When we hear women talk about how they bought an expensive pair of shoes and hid the purchase from their husbands, we don’t even flinch. Often, we just laugh about it. According to a poll conducted by and SELF magazine on financial infidelity, women are twice as likely to lie about financial matters as men. It seems we are able to justify or rationalize such petty deceits. Lying to your partner when the purchases are petty may just be a means to avoid a little spat. But when they are heftier expenses, it is more an act of betrayal. Many would consider it as morally wrong as sexual infidelity. Once you lie, some unspoken moral pact is broken and your relationship is threatened.

Most couples combine their finances, and one in three Americans admits to lying to their spouses about money. Another third have been deceived according to a survey by Forbes. The majority of people lied about hiding small amounts of cash, minor purchases, or a credit card bill. CESI Debt Solutions carried out a survey that broke down the not-so-grand expenses most couples kept secret from each other:

  • 34.5% Clothing and Accessories
  • 24% Food/Dining
  • 19.5% Beauty/Personal Care Items
  • 16.5% Gifts
  • 13% Alcohol
  • 9% Entertainment
  • 9.5% Music/CD/mp3
  • 8.5% Childcare/Items for Children

However, a significant number of people admitted to hiding heftier purchases, keeping secret bank accounts and lying about their debt or earnings. This type of financial infidelity is much more serious, since it can have detrimental emotional and financial consequences, such as one partner ending up tied to his or her spouse’s “till death do us part” debt.

Read Related: Tips to Manage Money in Relationships

But contrary to popular opinion, it’s not just women who commit financial infidelity. According to 37 percent of men have hidden purchases or money from their wives. This doesn’t surprise me, as through the years, I have had men confess their financial peccadilloes to me. Some left me bewildered and with others I just couldn’t keep a straight face given the ridiculousness of the fib. I have also heard third party stories about men’s hidden purchases.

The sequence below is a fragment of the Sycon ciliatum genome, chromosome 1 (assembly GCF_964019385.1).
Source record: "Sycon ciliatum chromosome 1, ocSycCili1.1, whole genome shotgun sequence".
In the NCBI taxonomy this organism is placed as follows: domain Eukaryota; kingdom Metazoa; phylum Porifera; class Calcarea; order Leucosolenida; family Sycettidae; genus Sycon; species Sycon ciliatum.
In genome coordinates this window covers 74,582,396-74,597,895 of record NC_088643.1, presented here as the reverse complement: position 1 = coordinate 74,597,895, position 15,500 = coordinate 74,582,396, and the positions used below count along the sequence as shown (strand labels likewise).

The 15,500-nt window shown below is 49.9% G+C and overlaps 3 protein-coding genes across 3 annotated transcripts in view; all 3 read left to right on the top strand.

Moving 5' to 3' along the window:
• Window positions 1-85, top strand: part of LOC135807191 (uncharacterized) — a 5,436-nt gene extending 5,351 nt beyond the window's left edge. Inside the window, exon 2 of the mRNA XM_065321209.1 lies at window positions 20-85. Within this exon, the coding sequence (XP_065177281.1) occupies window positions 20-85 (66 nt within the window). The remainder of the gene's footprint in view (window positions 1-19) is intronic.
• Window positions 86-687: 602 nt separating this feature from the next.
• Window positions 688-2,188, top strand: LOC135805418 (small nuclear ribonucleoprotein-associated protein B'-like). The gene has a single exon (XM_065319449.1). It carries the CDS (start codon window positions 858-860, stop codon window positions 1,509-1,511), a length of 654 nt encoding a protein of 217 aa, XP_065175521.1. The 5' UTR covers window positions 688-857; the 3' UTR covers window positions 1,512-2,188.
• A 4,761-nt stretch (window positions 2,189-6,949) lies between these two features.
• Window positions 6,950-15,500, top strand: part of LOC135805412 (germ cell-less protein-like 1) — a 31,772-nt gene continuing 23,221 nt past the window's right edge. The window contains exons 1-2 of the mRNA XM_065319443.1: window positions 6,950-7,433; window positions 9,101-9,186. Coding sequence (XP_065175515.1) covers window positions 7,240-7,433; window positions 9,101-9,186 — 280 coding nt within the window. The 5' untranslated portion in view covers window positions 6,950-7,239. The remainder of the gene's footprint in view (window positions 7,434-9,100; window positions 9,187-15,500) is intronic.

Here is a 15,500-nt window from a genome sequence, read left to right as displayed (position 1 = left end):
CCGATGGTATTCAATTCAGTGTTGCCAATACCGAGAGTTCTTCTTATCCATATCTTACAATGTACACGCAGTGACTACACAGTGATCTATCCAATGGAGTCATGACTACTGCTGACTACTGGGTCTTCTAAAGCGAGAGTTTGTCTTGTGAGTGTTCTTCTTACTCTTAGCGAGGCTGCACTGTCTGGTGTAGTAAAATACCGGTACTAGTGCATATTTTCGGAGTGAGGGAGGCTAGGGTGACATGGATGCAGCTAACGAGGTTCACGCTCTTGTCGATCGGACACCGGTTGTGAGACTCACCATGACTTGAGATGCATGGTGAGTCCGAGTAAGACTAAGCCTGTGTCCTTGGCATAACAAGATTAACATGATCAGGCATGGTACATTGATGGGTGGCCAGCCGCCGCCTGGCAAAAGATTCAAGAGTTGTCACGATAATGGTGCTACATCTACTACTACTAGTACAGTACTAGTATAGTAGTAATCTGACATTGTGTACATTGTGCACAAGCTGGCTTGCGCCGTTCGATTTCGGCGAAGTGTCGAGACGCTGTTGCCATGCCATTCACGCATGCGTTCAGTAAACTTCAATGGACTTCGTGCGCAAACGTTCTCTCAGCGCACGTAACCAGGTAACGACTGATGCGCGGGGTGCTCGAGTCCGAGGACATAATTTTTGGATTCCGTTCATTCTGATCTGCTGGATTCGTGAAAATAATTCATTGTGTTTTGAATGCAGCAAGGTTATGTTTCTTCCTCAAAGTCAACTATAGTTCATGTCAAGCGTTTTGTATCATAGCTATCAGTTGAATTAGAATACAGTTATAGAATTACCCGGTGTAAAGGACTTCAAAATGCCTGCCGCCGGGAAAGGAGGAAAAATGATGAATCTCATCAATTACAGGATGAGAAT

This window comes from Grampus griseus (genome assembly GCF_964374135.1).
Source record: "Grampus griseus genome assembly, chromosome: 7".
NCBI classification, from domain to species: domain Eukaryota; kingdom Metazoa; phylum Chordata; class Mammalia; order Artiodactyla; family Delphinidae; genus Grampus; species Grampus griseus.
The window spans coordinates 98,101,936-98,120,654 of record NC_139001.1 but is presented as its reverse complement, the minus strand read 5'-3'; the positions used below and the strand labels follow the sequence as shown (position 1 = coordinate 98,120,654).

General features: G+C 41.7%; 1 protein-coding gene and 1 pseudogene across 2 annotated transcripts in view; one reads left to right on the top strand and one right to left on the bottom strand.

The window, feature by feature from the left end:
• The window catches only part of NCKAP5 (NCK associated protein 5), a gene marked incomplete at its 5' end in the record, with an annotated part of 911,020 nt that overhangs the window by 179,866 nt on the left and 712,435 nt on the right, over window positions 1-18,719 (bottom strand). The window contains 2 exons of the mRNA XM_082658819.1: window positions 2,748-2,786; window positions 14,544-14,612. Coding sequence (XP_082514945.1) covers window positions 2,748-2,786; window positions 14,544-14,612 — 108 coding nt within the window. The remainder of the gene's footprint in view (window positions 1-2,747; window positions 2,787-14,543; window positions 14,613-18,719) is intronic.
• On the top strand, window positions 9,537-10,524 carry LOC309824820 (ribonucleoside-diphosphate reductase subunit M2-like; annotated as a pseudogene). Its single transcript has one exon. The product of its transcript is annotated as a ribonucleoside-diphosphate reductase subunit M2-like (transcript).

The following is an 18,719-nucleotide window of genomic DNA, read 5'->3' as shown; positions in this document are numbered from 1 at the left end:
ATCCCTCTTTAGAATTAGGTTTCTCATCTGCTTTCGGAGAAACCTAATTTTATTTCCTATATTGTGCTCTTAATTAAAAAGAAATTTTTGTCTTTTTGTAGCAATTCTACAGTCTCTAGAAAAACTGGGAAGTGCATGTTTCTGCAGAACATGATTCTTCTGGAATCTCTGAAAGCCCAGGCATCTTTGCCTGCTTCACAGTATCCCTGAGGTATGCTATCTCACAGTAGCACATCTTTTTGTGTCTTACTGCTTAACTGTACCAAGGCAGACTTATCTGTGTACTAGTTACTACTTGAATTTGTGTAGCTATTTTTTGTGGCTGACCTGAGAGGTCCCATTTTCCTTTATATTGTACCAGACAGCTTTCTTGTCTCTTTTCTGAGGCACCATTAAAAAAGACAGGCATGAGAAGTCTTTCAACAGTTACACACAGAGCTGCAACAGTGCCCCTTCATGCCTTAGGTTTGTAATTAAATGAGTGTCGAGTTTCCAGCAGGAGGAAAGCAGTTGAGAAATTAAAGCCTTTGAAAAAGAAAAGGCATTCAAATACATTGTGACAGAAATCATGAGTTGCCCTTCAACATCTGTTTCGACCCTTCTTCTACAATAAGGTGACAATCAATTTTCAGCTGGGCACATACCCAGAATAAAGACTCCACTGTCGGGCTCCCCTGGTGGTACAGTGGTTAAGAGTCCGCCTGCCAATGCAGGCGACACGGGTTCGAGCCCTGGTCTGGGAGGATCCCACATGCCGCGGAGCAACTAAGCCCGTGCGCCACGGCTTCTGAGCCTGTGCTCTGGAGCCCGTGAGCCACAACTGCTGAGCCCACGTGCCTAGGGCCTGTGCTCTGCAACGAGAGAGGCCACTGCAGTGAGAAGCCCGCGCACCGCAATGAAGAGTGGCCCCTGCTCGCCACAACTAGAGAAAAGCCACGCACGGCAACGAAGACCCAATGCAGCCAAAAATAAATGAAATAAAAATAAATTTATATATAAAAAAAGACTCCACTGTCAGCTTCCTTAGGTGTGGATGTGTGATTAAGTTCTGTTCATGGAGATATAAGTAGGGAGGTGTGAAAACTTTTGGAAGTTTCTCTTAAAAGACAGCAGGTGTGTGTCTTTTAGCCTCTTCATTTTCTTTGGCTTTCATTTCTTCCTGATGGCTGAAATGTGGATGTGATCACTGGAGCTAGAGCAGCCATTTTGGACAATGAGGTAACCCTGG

I was surprised to hear a cashier tell me that some men, when doing their grocery shopping ask to be charged using two different credit cards. On one they pay for beer, chips, beef jerky and on the other card they charge regular healthy groceries. Where they hide the loot is beyond me! Maybe in the garage, behind the toolbox?

A male friend bought two expensive watches but he still hasn’t worn them after 6 months because he is afraid that his spouse won’t approve. Hum, so what’s the point?

Another male friend always buys very expensive shoes and always says he got them on sale, half price. He actually pays about $700 for each pair!

Dinners out with friends. Some will say that they were invited and a friend picked up the tab, when in fact they footed the whole bill.

Hiding a motorcycle for a month! A male friend hid a huge bike before he got the nerve to tell his wife about the purchase. The funny part is that they don’t share a bank account so all the money was his. He was ashamed of having made such an expensive purchase for himself.

Paying cash doesn’t leave a paper trail (as long as you get rid of the receipt) so a friend of mine uses cash whenever he can, to keep his wife out of the loop.

So why do women and men commit financial infidelity? Fear of a partner’s anger is one reason to lie. But lack of communication and trust are there too. If you lie about finances, you are likely to do so in other areas of your life. Lies come easier with practice, and if you are not found out, you are more likely to make it a habit. Lying about money, even if it’s about small things, dictates how you relate to your partner. You don’t trust he will accept the charges or expenses without quarrel; therefore you avoid conflict by lying or by omission.

Considering that financial disagreement is one of the leading causes of divorce. Maybe a spouse lies, thinking she is saving her marriage. But when the truth comes out, the marriage may be irrevocably damaged.

One way to avoid the pitfalls of financial infidelity is to share an expense account for monthly bills and shared expenses. Then each member of the couple keeps a  separate personal checking or savings account.

Lay your cards on the table with your spouse regarding your financial habits, from a shoe obsession to buying popcorn at the movies. If everything is laid out clearly, future lying and disputes can be curtailed. Having your own bank account gives you independence, and not having to justify all of your personal purchases will save you both from hard feelings and quarrels.